Book review for Mothering and Psychoanalysis

 

Mothering and Psychoanalysis: Clinical, Sociological and Feminist Perspectives

Mothering and Psychoanalysis: Clinical, Sociological and Feminist Perspectives

The December 2015 (no. 68) edition of the UK based psychoanalytic journal Free Associations has an excellent, richly descriptive review of my edited book Mothering and Psychoanalysis by Joanna Kellond. Here’s a few choice excerpts from her review:

“This section powerfully elucidates the complex ways in which ideas of subjectivity, attitudes to motherhood and social norms – all imbricated with economic imperatives – potentially collude in maintaining the neoliberal status quo.”

“Collectively, these essays explore both entrenched negative representations of the maternal and other discursive productions which offer new modes and possibilities for maternal signification and symbolisation. They thus play a role in the necessary re-imagining and transformation of the maternal beyond the terms of patriarchy.”

“[This section] continues this work of reimagining and redefinition, not least by foregrounding a move from the ‘infantocentric perspective’ common in much psychoanalytic theorising to a more intersubjective, even ‘maternocentric’, one (344).”

“This acknowledgement of the complex, multifaceted nature of maternal subjectivity provides a necessary redress to a rhetoric of idealisation that can leave mothers feeling inadequate.”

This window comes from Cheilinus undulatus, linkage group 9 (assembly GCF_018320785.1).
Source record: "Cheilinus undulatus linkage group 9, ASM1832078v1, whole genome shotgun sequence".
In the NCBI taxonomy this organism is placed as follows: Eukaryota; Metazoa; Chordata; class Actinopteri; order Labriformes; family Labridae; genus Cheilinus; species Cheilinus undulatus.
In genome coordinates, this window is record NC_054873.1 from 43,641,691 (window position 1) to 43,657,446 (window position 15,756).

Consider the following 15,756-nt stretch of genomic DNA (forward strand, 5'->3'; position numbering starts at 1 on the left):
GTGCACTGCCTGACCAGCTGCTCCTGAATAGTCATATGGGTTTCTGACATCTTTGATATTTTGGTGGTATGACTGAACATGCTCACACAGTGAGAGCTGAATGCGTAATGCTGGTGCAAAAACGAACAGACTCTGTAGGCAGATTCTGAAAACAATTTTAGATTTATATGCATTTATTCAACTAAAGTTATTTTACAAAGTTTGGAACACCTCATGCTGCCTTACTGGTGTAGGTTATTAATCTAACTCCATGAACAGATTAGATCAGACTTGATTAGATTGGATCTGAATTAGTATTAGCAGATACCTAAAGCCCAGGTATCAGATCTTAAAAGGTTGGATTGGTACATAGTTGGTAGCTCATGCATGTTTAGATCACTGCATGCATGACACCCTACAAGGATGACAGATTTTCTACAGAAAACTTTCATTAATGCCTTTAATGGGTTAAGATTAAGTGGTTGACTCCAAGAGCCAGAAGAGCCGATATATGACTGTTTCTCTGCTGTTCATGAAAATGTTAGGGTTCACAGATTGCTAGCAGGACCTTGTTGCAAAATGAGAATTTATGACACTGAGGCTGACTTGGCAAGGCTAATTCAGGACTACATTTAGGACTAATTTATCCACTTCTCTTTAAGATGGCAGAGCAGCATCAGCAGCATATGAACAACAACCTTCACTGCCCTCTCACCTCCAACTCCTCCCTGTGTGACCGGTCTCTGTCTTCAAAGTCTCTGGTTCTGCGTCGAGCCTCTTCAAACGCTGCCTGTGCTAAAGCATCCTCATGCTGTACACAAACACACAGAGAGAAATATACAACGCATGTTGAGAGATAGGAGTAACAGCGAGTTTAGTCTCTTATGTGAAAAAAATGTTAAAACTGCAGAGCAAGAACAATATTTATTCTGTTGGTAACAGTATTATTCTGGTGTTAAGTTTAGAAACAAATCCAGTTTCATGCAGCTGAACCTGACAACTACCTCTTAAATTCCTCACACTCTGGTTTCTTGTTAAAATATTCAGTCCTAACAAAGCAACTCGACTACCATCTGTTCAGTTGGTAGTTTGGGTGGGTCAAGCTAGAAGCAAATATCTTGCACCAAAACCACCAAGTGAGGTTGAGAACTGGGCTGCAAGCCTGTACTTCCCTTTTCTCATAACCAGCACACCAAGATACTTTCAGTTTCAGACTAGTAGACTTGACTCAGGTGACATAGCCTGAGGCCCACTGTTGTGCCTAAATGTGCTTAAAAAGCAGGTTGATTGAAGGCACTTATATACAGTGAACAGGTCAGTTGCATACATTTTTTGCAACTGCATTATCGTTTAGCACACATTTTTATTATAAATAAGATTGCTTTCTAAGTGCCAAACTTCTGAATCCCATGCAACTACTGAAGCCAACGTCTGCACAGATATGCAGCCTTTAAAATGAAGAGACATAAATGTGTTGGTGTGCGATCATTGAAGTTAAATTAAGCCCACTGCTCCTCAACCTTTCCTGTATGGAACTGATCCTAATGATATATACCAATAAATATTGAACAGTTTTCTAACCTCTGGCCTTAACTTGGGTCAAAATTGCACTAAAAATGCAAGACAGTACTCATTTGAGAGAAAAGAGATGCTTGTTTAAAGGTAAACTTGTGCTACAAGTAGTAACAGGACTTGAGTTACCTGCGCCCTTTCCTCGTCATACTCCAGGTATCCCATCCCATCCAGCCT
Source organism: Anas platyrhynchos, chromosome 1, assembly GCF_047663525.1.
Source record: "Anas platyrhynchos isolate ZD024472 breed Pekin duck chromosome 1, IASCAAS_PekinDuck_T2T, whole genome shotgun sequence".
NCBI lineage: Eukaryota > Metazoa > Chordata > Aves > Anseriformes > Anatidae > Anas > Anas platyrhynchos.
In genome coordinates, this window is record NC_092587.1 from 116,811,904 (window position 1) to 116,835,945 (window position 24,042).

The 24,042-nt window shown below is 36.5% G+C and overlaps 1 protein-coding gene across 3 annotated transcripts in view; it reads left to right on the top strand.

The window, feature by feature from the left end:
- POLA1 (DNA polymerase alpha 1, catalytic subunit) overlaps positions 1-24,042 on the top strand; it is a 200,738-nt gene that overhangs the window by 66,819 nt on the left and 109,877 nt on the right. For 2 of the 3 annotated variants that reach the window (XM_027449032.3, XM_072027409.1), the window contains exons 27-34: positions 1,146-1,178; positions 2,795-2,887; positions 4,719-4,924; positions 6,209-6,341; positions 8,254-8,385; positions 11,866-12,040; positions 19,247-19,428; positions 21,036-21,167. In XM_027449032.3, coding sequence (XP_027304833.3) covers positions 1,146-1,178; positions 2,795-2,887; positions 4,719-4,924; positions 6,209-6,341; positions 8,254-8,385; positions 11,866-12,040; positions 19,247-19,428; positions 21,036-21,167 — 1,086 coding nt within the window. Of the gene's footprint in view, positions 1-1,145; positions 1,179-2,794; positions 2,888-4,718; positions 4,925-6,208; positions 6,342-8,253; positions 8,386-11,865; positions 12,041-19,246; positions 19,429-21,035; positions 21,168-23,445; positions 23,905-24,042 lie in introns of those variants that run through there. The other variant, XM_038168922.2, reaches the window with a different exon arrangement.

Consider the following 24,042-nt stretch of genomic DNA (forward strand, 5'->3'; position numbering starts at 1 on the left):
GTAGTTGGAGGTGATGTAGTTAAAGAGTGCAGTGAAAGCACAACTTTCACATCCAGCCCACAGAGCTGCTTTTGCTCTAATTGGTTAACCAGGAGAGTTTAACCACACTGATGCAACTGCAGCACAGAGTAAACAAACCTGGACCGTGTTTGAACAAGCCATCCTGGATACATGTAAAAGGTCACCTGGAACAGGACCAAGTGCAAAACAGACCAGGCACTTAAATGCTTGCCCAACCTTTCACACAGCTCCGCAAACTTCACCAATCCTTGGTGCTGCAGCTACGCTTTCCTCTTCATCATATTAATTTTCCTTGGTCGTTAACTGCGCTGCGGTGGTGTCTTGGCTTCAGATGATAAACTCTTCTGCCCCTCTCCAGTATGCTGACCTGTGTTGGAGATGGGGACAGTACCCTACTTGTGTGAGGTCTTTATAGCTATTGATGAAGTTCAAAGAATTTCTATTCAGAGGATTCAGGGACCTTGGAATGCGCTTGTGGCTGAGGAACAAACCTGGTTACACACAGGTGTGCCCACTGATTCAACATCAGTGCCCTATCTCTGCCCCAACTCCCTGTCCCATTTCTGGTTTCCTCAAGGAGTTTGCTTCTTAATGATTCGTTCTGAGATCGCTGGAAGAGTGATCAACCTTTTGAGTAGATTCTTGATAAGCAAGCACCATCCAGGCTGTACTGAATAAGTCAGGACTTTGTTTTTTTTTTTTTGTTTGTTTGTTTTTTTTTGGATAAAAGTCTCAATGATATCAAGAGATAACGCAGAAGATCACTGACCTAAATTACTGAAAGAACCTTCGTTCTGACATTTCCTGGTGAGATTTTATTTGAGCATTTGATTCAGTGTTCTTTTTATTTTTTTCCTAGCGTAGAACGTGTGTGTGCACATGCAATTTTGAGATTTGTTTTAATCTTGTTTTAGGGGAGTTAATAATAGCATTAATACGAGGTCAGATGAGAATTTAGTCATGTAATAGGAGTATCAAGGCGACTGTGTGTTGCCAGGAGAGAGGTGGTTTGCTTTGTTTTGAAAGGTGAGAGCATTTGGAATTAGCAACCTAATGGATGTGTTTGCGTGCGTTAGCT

And finally,

“Bueskens is correct that the collection is eclectic, though it’s an eclecticism that works. Across the diverse papers certain themes recur, pulling them together into what feels like an important and timely conversation. The relationship between motherhood and neoliberalism, and the need to create new modes of signifying and symbolising the maternal beyond the terms of patriarchy are central themes that receive sophisticated and compelling exploration. These themes also speak to and feed into the collection’s abiding concern with not only an ethics, but a politics, of care. In this context, the maternal takes centre stage in both the theory and practice of imagining the world otherwise. As such, this collection will be an essential read for anyone concerned with this process of re-imagination, and with bringing the mother from ‘the shadows of our culture’ (Irigaray 1991: 35), into the light.”

You can read the full review here:

Petra Bueskens | Mother, scholar, psychotherapist | Psychodynamic Psychotherapy Melbourne Daylesford